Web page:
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About the Author:
James Macdonald
Managing Director
James Macdonald is a managing director specializing in research and investment in software-as-a-service (SaaS) businesses and related business services. He uses his industry knowledge and expansive network to uncover promising investment opportunities and help companies navigate their strategic paths and accelerate growth. His work has been cited for excellence in the Wall Street Journal’s “Best on the Street” survey, in Forbes, and in other publications. Prior to joining First Analysis in 1997, he was a general manager at Nalco Chemical Co., where he played a key role in expanding Nalco’s service offering to include operating and leasing equipment at customer sites. This led to formation of a joint venture with U.S. Filter Co. Earlier, he was with a subsidiary of Ecolab Inc. He earned an MBA from Harvard University and a bachelor’s degree in civil engineering from Cornell University, where he also earned the university’s highest award in that discipline.
First Analysis SaaS Team
Matthew Nicklin
Managing Director
James Macdonald
Managing Director
Corey Greendale
Managing Director
Howard Smith
Managing Director
Richard Conklin
Managing Director
Andrew Walsh
Managing Director
David Gearhart
Vice President
Terry Kiwala
Vice President
First Analysis Quarterly Insights
Software as a Service
Deja Q: Pandemic effect on SaaS growth repeats in most recent quarter
January 11, 2021
  • Year-over-year revenue growth rates for our SaaS universe in the September quarter declined by 5.3 percentage points on average relative to March-quarter growth rates. This is similar to the average 5.9 percentage point decline seen in the June quarter compared to the March quarter for our current universe of SaaS companies. Since the June quarter was at the very beginning of the pandemic and included a nationwide shutdown, we were not sure whether the impact seen in the June quarter would repeat in the September quarter.
  • Variation within the group was significant with some companies' growth rates doubling or tripling while others saw year-over-year revenue declines. Those that saw substantial acceleration likely face difficult comparisons in 2021, and those that saw weakness will likely have easy comparisons. With SaaS companies often valued based on a multiple of revenue that increases with growth rate, data for the next few years will need to be normalized to estimate underlying growth potential and appropriate valuation multiples.
  • Our SaaS universe significantly outperformed the market in the December quarter, gaining an average 24.3% compared to 11.7% for the S&P 500.
  • Enterprise value multiples of revenue continued to expand in the December quarter. The average enterprise value multiple of 2021 estimated revenue increased to 17.6 from 14.9 last quarter and 11.7 the previous quarter, perhaps in part reflecting an increase in projected average 2021 revenue growth to 21.9% from 20.5% last quarter.
  • We have added five names to our SaaS universe: Asana (ASAN) and JFrog (FROG) in enterprise productivity, Snowflake (SNOW) in data visibility, Cloudflare (NET) in cybersecurity, and Simulations Plus (SLP) in healthcare. There were two announced acquisitions of companies in our universe this quarter, neither of which had participated much in the recent rally: Slack (WORK) by (CRM) and Pluralsight (PS) by Vista Equity. While Pluralsight is being purchased for approximately 8 times forward revenue, Slack's multiple is approximately 26 times, well above the previous high end of multiples seen for public company takeovers in our SaaS universe of approximately 10 times forward revenue.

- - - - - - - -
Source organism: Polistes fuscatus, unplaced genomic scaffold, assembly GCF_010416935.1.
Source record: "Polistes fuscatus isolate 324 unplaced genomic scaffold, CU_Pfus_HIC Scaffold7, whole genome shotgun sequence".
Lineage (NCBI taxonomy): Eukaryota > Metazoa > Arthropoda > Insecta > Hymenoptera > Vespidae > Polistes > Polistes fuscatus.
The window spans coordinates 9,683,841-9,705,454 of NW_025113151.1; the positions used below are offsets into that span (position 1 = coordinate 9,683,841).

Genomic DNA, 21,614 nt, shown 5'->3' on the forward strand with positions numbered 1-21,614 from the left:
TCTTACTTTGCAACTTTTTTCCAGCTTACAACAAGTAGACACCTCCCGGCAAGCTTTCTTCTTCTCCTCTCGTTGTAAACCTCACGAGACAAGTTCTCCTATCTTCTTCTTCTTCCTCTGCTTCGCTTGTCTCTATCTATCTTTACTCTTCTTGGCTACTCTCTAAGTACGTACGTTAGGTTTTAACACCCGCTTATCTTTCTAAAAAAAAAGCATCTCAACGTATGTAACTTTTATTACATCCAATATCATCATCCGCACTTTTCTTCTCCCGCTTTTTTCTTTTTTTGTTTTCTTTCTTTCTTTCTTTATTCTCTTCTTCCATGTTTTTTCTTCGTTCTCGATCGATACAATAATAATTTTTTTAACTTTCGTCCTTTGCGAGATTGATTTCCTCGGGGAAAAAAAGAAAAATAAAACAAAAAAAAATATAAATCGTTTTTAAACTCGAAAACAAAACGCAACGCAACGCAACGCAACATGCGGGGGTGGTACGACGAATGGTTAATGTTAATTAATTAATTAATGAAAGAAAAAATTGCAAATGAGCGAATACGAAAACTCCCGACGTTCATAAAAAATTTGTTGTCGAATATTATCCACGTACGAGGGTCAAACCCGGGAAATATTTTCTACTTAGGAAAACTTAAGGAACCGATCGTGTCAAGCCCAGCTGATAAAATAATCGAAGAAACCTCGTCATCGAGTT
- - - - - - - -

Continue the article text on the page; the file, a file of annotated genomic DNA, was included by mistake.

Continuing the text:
September quarter mirrors June quarter with the pandemic's negative average growth impact

EV/revenue multiples continue to rise

SaaS universe outperforms in December quarter

Q4 SaaS M&A highlighted by Slack, Pluralsight, RealPage takeouts

Q4 SaaS private placements reflect pervasiveness of SaaS in enterprises

September quarter mirrors June quarter with the pandemic's negative average growth impact

In Table 1 we compare growth rates for our SaaS universe companies in the September and March quarters. This suggests the pandemic had an average negative impact of 5.3 percentage points on growth rates in the September quarter. This is very similar to the 5.9 point average negative impact in the June quarter compared to the March quarter for the same companies.

Given the pandemic has hurt actual growth for SaaS companies and given current analyst estimates for 2021 forecast 21.9% average growth versus the 31.7% actual average year-over-year growth in the September quarter, the SaaS group's strong overall stock price performance is a surprise. (Analysts expect December-quarter growth to average 21.8%, similar to the expected average full-year 2021 growth rate.) While we expect both the forward estimate sets will turn out to be conservative, one would have hoped growth would accelerate in 2021 given the easy comparisons for the average company against often pandemic-hindered 2020 results.

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